Multiple behavioural impulsivity tasks predict prospective alcohol involvement in adolescents

Fernie, Gordon, Peeters, Margot, Gullo, Matthew J., Christiansen, Paul, Cole, Jon C., Sumnall, Harry and Field, Matt (2013) Multiple behavioural impulsivity tasks predict prospective alcohol involvement in adolescents. Addiction, 108 11: 1916-1923. doi:10.1111/add.12283

Author Fernie, Gordon
Peeters, Margot
Gullo, Matthew J.
Christiansen, Paul
Cole, Jon C.
Sumnall, Harry
Field, Matt
Title Multiple behavioural impulsivity tasks predict prospective alcohol involvement in adolescents
Journal name Addiction   Check publisher's open access policy
ISSN 0965-2140
Publication date 2013
Sub-type Article (original research)
DOI 10.1111/add.12283
Volume 108
Issue 11
Start page 1916
End page 1923
Total pages 8
Place of publication Chichester, West Sussex, United Kingdom
Publisher Wiley-Blackwell
Collection year 2014
Subject 2701 Medicine (miscellaneous)
2738 Psychiatry and Mental health
Formatted abstract
Aims: We investigated reciprocal prospective relationships between multiple behavioural impulsivity tasks (assessing delay discounting, risk-taking and disinhibition) and alcohol involvement (consumption, drunkenness and problems) among adolescents. We hypothesized that performance on the tasks would predict subsequent alcohol involvement, and that alcohol involvement would lead to increases in behavioural impulsivity over time.

Design: Cross-lagged prospective design in which impulsivity and alcohol involvement were assessed five times over 2 years (once every 6 months, on average). Setting: Classrooms in secondary schools in North West England. Participants: Two hundred and eighty-seven adolescents (51.2% male) who were aged 12 or 13 years at study enrolment.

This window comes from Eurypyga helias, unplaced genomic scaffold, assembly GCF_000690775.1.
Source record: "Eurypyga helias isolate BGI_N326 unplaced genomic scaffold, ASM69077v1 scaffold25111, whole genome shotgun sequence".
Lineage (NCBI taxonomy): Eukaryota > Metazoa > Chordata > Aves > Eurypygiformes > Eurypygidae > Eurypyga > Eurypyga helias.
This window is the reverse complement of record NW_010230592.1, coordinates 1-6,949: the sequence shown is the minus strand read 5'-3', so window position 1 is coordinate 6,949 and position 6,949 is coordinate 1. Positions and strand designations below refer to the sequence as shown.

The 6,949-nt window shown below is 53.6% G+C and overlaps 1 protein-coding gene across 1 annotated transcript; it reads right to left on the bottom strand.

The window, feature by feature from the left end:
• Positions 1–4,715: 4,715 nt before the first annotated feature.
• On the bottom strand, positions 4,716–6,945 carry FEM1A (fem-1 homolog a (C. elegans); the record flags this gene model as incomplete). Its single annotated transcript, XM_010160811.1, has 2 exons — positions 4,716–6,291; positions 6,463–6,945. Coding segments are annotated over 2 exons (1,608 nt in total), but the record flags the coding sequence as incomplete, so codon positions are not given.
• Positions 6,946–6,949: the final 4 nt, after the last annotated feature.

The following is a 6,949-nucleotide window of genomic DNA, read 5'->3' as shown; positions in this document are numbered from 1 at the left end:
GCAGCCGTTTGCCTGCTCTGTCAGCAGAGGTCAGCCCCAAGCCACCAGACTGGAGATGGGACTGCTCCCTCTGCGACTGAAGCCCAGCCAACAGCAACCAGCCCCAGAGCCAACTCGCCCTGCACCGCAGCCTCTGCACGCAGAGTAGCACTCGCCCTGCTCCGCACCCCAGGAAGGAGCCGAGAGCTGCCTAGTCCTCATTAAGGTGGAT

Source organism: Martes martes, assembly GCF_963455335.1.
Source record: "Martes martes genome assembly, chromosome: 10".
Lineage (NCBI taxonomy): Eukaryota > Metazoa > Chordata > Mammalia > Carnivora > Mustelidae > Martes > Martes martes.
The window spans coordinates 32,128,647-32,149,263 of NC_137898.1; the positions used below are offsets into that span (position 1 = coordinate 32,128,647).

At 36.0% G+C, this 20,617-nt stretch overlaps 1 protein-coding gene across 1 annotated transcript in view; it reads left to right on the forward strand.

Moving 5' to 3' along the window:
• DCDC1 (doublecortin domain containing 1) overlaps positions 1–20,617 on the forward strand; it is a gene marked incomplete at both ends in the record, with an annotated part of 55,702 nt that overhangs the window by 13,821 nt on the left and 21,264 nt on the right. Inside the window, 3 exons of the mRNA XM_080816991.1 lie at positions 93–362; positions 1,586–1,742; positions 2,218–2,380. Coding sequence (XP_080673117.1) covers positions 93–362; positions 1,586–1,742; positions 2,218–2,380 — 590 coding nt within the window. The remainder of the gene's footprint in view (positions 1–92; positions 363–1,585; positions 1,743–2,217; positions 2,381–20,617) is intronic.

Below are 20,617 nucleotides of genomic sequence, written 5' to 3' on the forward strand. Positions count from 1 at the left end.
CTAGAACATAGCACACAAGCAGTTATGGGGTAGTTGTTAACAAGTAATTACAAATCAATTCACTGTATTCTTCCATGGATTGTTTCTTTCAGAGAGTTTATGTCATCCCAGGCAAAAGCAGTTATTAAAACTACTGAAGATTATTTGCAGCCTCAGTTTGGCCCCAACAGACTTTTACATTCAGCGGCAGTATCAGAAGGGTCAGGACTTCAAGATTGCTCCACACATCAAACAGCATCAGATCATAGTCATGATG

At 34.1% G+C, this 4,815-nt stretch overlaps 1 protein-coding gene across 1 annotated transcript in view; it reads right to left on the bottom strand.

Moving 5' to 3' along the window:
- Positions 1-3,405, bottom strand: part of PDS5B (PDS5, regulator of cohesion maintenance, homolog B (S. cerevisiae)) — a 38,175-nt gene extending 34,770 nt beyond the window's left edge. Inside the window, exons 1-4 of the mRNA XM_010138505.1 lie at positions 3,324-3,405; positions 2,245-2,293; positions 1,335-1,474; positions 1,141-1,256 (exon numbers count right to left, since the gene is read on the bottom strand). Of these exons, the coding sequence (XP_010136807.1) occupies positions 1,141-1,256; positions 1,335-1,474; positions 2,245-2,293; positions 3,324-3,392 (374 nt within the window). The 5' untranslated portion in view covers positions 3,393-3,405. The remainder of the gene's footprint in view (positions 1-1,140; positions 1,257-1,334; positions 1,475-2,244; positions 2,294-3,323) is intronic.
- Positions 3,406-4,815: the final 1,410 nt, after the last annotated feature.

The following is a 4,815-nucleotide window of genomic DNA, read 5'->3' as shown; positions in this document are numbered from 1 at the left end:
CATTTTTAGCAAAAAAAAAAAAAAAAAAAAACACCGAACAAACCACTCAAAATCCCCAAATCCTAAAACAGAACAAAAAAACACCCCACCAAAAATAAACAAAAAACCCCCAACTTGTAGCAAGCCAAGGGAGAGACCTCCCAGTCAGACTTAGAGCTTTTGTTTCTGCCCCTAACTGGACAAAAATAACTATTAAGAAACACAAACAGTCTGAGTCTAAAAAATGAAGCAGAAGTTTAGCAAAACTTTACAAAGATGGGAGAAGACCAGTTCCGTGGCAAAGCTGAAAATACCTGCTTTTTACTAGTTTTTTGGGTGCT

Measurements: Participants reported their alcohol involvement and completed computerized tasks of disinhibition, delay discounting and risk-taking at each assessment. Cross-sectional and prospective relationships between the variables of interest were investigated using cross-lagged analyses.

Findings: All behavioural impulsivity tasks predicted a composite index of alcohol involvement 6 months later (all Ps<0.01), and these prospective relationships were reliable across the majority of time-points. Importantly, we did not observe the converse relationship across time: alcohol involvement did not predict performance on behavioural impulsivity tasks at any subsequent time point.

Conclusions: Several measures of impulsivity predict escalation in alcohol involvement in young adolescents, but alcohol use does not appear to alter impulsivity.
Keyword Adolescents
Delay discounting
Q-Index Code C1
Q-Index Status Confirmed Code
Institutional Status UQ

Document type: Journal Article
Sub-type: Article (original research)
Collections: Official 2014 Collection
School of Psychology Publications
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